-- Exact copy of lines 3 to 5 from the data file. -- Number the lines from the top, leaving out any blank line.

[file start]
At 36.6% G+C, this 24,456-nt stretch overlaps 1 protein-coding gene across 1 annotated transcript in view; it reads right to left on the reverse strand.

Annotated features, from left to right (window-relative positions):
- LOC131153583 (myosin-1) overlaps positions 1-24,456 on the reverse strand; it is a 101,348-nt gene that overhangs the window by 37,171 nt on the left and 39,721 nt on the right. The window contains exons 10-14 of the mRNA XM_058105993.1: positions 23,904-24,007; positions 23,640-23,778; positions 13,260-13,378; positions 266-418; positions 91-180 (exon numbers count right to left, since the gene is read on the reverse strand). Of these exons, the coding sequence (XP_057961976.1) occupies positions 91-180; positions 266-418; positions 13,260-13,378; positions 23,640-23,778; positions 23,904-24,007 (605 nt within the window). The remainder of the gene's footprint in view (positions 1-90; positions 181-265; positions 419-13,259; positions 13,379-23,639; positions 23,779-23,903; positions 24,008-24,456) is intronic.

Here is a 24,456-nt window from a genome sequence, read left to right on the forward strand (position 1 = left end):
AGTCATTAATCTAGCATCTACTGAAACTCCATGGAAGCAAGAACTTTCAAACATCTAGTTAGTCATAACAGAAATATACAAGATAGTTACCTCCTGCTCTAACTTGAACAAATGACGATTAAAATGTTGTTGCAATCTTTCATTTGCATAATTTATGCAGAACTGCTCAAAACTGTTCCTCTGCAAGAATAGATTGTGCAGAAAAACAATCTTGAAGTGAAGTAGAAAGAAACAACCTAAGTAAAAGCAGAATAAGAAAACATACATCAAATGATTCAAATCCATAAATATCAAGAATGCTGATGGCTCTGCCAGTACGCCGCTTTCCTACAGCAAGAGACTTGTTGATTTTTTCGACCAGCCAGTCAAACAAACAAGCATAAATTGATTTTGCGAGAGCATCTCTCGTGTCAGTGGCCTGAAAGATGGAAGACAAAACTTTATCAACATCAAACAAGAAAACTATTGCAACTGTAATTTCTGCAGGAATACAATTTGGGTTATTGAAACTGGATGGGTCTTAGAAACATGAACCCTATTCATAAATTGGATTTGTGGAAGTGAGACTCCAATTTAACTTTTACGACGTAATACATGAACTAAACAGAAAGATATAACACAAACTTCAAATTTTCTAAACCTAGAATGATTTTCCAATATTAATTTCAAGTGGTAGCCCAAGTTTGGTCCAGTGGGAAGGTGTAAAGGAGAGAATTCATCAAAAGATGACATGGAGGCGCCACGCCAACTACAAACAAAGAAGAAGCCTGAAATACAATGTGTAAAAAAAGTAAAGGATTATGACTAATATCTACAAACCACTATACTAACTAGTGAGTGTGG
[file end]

- LOC131153583 (myosin-1) overlaps positions 1-24,456 on the reverse strand; it is a 101,348-nt gene that overhangs the window by 37,171 nt on the left and 39,721 nt on the right. The window contains exons 10-14 of the mRNA XM_058105993.1: positions 23,904-24,007; positions 23,640-23,778; positions 13,260-13,378; positions 266-418; positions 91-180 (exon numbers count right to left, since the gene is read on the reverse strand). Of these exons, the coding sequence (XP_057961976.1) occupies positions 91-180; positions 266-418; positions 13,260-13,378; positions 23,640-23,778; positions 23,904-24,007 (605 nt within the window). The remainder of the gene's footprint in view (positions 1-90; positions 181-265; positions 419-13,259; positions 13,379-23,639; positions 23,779-23,903; positions 24,008-24,456) is intronic.

Here is a 24,456-nt window from a genome sequence, read left to right on the forward strand (position 1 = left end):
AGTCATTAATCTAGCATCTACTGAAACTCCATGGAAGCAAGAACTTTCAAACATCTAGTTAGTCATAACAGAAATATACAAGATAGTTACCTCCTGCTCTAACTTGAACAAATGACGATTAAAATGTTGTTGCAATCTTTCATTTGCATAATTTATGCAGAACTGCTCAAAACTGTTCCTCTGCAAGAATAGATTGTGCAGAAAAACAATCTTGAAGTGAAGTAGAAAGAAACAACCTAAGTAAAAGCAGAATAAGAAAACATACATCAAATGATTCAAATCCATAAATATCAAGAATGCTGATGGCTCTGCCAGTACGCCGCTTTCCTACAGCAAGAGACTTGTTGATTTTTTCGACCAGCCAGTCAAACAAACAAGCATAAATTGATTTTGCGAGAGCATCTCTCGTGTCAGTGGCCTGAAAGATGGAAGACAAAACTTTATCAACATCAAACAAGAAAACTATTGCAACTGTAATTTCTGCAGGAATACAATTTGGGTTATTGAAACTGGATGGGTCTTAGAAACATGAACCCTATTCATAAATTGGATTTGTGGAAGTGAGACTCCAATTTAACTTTTACGACGTAATACATGAACTAAACAGAAAGATATAACACAAACTTCAAATTTTCTAAACCTAGAATGATTTTCCAATATTAATTTCAAGTGGTAGCCCAAGTTTGGTCCAGTGGGAAGGTGTAAAGGAGAGAATTCATCAAAAGATGACATGGAGGCGCCACGCCAACTACAAACAAAGAAGAAGCCTGAAATACAATGTGTAAAAAAAGTAAAGGATTATGACTAATATCTACAAACCACTATACTAACTAGTGAGTGTGG